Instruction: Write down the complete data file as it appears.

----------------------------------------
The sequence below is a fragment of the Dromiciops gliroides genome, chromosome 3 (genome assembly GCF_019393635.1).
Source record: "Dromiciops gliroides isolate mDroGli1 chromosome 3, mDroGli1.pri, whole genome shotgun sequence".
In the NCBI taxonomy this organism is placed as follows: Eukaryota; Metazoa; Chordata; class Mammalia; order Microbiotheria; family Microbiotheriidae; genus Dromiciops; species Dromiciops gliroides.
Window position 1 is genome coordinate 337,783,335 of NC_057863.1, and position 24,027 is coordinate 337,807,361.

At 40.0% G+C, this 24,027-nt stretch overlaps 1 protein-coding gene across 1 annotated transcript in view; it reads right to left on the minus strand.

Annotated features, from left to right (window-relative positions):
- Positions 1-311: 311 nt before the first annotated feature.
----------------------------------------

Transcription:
The sequence below is a fragment of the Dromiciops gliroides genome, chromosome 3 (genome assembly GCF_019393635.1).
Source record: "Dromiciops gliroides isolate mDroGli1 chromosome 3, mDroGli1.pri, whole genome shotgun sequence".
In the NCBI taxonomy this organism is placed as follows: Eukaryota; Metazoa; Chordata; class Mammalia; order Microbiotheria; family Microbiotheriidae; genus Dromiciops; species Dromiciops gliroides.
Window position 1 is genome coordinate 337,783,335 of NC_057863.1, and position 24,027 is coordinate 337,807,361.

At 40.0% G+C, this 24,027-nt stretch overlaps 1 protein-coding gene across 1 annotated transcript in view; it reads right to left on the minus strand.

Annotated features, from left to right (window-relative positions):
- Positions 1-311: 311 nt before the first annotated feature.